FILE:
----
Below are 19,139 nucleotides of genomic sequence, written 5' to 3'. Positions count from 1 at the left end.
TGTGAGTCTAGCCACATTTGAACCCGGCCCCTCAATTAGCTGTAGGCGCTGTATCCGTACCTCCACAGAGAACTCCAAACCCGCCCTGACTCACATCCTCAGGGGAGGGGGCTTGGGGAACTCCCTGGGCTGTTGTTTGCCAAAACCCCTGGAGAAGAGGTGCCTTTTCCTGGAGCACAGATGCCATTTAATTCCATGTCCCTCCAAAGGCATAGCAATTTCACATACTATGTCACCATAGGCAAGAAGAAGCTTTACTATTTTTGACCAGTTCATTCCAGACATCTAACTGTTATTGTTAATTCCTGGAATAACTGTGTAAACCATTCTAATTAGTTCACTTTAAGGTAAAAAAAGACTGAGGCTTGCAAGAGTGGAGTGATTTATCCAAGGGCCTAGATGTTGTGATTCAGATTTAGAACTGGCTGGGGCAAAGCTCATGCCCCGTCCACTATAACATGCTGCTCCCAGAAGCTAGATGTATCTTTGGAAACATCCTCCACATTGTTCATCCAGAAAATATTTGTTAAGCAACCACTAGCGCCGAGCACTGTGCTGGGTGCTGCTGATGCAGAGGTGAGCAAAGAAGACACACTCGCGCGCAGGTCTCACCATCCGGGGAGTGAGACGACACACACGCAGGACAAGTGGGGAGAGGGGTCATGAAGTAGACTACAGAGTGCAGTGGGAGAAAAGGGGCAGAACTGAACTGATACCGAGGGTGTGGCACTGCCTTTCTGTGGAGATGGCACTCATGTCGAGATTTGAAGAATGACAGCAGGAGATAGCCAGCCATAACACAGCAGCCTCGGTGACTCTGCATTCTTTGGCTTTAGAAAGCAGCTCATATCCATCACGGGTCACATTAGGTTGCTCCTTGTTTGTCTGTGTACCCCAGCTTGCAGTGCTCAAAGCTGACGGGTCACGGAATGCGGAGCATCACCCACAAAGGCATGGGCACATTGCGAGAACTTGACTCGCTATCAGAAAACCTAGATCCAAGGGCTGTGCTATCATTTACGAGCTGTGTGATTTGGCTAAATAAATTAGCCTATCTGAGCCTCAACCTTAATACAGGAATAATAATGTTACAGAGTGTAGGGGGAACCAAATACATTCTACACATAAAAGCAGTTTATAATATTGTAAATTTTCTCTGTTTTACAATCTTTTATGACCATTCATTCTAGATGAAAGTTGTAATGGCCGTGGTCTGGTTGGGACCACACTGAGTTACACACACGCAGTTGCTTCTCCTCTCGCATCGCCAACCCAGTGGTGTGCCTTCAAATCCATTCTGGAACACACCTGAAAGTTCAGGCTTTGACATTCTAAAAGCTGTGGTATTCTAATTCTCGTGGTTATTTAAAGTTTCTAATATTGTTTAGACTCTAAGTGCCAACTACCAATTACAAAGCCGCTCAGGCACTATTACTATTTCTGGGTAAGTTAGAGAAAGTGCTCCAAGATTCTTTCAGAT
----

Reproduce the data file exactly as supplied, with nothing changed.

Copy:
Below are 19,139 nucleotides of genomic sequence, written 5' to 3'. Positions count from 1 at the left end.
TGTGAGTCTAGCCACATTTGAACCCGGCCCCTCAATTAGCTGTAGGCGCTGTATCCGTACCTCCACAGAGAACTCCAAACCCGCCCTGACTCACATCCTCAGGGGAGGGGGCTTGGGGAACTCCCTGGGCTGTTGTTTGCCAAAACCCCTGGAGAAGAGGTGCCTTTTCCTGGAGCACAGATGCCATTTAATTCCATGTCCCTCCAAAGGCATAGCAATTTCACATACTATGTCACCATAGGCAAGAAGAAGCTTTACTATTTTTGACCAGTTCATTCCAGACATCTAACTGTTATTGTTAATTCCTGGAATAACTGTGTAAACCATTCTAATTAGTTCACTTTAAGGTAAAAAAAGACTGAGGCTTGCAAGAGTGGAGTGATTTATCCAAGGGCCTAGATGTTGTGATTCAGATTTAGAACTGGCTGGGGCAAAGCTCATGCCCCGTCCACTATAACATGCTGCTCCCAGAAGCTAGATGTATCTTTGGAAACATCCTCCACATTGTTCATCCAGAAAATATTTGTTAAGCAACCACTAGCGCCGAGCACTGTGCTGGGTGCTGCTGATGCAGAGGTGAGCAAAGAAGACACACTCGCGCGCAGGTCTCACCATCCGGGGAGTGAGACGACACACACGCAGGACAAGTGGGGAGAGGGGTCATGAAGTAGACTACAGAGTGCAGTGGGAGAAAAGGGGCAGAACTGAACTGATACCGAGGGTGTGGCACTGCCTTTCTGTGGAGATGGCACTCATGTCGAGATTTGAAGAATGACAGCAGGAGATAGCCAGCCATAACACAGCAGCCTCGGTGACTCTGCATTCTTTGGCTTTAGAAAGCAGCTCATATCCATCACGGGTCACATTAGGTTGCTCCTTGTTTGTCTGTGTACCCCAGCTTGCAGTGCTCAAAGCTGACGGGTCACGGAATGCGGAGCATCACCCACAAAGGCATGGGCACATTGCGAGAACTTGACTCGCTATCAGAAAACCTAGATCCAAGGGCTGTGCTATCATTTACGAGCTGTGTGATTTGGCTAAATAAATTAGCCTATCTGAGCCTCAACCTTAATACAGGAATAATAATGTTACAGAGTGTAGGGGGAACCAAATACATTCTACACATAAAAGCAGTTTATAATATTGTAAATTTTCTCTGTTTTACAATCTTTTATGACCATTCATTCTAGATGAAAGTTGTAATGGCCGTGGTCTGGTTGGGACCACACTGAGTTACACACACGCAGTTGCTTCTCCTCTCGCATCGCCAACCCAGTGGTGTGCCTTCAAATCCATTCTGGAACACACCTGAAAGTTCAGGCTTTGACATTCTAAAAGCTGTGGTATTCTAATTCTCGTGGTTATTTAAAGTTTCTAATATTGTTTAGACTCTAAGTGCCAACTACCAATTACAAAGCCGCTCAGGCACTATTACTATTTCTGGGTAAGTTAGAGAAAGTGCTCCAAGATTCTTTCAGAT